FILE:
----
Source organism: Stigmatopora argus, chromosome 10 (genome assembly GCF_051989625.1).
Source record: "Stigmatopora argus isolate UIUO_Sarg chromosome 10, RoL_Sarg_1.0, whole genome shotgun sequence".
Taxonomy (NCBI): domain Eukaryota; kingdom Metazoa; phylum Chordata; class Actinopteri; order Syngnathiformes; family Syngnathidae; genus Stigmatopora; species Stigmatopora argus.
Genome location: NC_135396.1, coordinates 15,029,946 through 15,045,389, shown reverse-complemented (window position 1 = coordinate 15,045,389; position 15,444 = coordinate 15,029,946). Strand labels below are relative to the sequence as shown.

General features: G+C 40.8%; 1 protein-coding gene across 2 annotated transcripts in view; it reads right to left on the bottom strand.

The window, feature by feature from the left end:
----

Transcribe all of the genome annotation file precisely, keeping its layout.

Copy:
Source organism: Stigmatopora argus, chromosome 10 (genome assembly GCF_051989625.1).
Source record: "Stigmatopora argus isolate UIUO_Sarg chromosome 10, RoL_Sarg_1.0, whole genome shotgun sequence".
Taxonomy (NCBI): domain Eukaryota; kingdom Metazoa; phylum Chordata; class Actinopteri; order Syngnathiformes; family Syngnathidae; genus Stigmatopora; species Stigmatopora argus.
Genome location: NC_135396.1, coordinates 15,029,946 through 15,045,389, shown reverse-complemented (window position 1 = coordinate 15,045,389; position 15,444 = coordinate 15,029,946). Strand labels below are relative to the sequence as shown.

General features: G+C 40.8%; 1 protein-coding gene across 2 annotated transcripts in view; it reads right to left on the bottom strand.

The window, feature by feature from the left end: